North Carolina Department of Correction - Correction News - January 1999

Poteat, Franklin take Marion work program to the next level

MARION — Talk to any government official in the area, and they will tell you – the inmate community work program in McDowell County is better than sliced bread.

In 1998 alone, Marion Minimum Security Unit’s community work program completed 186 projects and logged more than 70,150 hours in McDowell County, saving county taxpayers more than $452,751 in labor costs. Since the program first started in 1995, inmate labor has saved the county more than $1.5 million.

Over the past year, inmates in the program have installed roofs for local fire departments, renovated the county courthouse, library and the Old Fort Police Department, built nature trails, installed carpet and cleaned 100 buses for the county school system.

Marion Superintendent Dean Walker credits Sgt Perry Franklin and
Capt. Johnny Poteat with the success of Marion's community work

"The county makes great use of the community work program," said McDowell County Manager Chuck Abernathy. "The program allows us to do more with less. The renovations to the superior courtroom and the library are projects that we had wanted to do for a number of years and can now do, thanks to the community work program. We really appreciate all the work they do."

While most of the credit for the work goes to the inmates on Marion’s four inmate work crews, the real driving force behind the program’s success is the initiative shown by Capt. Johnny Poteat and Sgt. Perry Franklin to make their program more than one that just picks up trash.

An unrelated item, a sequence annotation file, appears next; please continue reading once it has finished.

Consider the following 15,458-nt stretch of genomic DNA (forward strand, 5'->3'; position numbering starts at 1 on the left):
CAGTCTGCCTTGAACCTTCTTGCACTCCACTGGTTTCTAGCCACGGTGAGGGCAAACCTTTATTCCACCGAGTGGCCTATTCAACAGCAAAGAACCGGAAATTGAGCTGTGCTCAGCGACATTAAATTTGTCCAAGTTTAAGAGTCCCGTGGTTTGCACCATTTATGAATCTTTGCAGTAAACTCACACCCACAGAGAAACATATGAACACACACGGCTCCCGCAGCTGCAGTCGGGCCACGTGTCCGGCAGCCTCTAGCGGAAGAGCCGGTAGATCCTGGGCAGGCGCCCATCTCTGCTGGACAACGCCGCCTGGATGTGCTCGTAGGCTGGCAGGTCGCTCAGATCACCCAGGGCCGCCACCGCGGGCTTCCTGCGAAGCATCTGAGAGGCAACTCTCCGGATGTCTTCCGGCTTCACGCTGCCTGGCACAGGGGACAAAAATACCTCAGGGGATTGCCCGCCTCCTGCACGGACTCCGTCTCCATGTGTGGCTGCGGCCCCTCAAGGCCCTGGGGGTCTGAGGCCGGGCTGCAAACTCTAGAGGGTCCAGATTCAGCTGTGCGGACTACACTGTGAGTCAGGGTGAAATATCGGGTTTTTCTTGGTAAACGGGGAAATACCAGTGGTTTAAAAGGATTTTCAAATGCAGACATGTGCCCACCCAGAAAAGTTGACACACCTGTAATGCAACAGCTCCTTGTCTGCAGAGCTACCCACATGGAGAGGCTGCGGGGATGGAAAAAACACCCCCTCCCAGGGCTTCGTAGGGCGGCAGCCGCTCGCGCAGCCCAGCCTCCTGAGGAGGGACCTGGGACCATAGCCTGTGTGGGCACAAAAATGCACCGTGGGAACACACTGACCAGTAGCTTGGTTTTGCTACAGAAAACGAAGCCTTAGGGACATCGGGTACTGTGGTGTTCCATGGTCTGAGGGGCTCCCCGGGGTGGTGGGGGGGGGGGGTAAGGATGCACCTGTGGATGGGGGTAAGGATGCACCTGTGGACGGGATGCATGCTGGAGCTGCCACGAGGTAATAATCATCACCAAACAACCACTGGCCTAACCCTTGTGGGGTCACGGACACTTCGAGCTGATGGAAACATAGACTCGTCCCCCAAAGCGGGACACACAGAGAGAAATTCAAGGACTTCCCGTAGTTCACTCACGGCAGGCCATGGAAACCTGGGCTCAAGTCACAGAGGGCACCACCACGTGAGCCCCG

"When the program first started, Sgt. Franklin and I talked and decided that we could either just sit back in the office and wait for people to come to us and spend our days picking up trash, or we could go out and talk to the agencies and let them know what we can do," Poteat said.

Not wanting to do strictly trash detail, the two visited every government agency in the county and explained the type work the inmates are capable of doing – everything from roofing and carpentry work to the complete renovation of buildings. They also talked to various civic groups and prepared a brochure, video and numerous scrap books advertising the program.

"We told all the agencies that we are here, and we have these skills, and we are glad to do the job," Poteat said. "The inmates have all these talents, so we might as well put them to use for the community. While we do pick up trash with DOT, we look at this program as more than picking up trash. We advertised what we can do, and it really paid off."

Franklin said the program’s first big break came when the local school system allowed the inmates to renovate an old department store into an accelerated learning center.

"That really opened the door for us," Franklin said. "Other agencies saw what we did for the school system and said, ‘Wow, these guys really have talent.’"

Franklin said another key to the program’s success is a result of the relationship that he has been able to develop with the local media. He said he discovered early on that it pays to get to know the members of the media and to express thanks when they do write positive stories about the program.

"The local media has supported us 100 percent with positive stories," Franklin said. "We have a great relationship with the media, and this helps us show other agencies what kind of work we can do."

Western Region Director Steve Bailey said he is impressed with the success of the program and credits Poteat and Franklin for making the program what it is today.

"The program could work no matter who is in charge," he said, "but if you put the right people in there who are able to build relationships within the county, it works all the better." u

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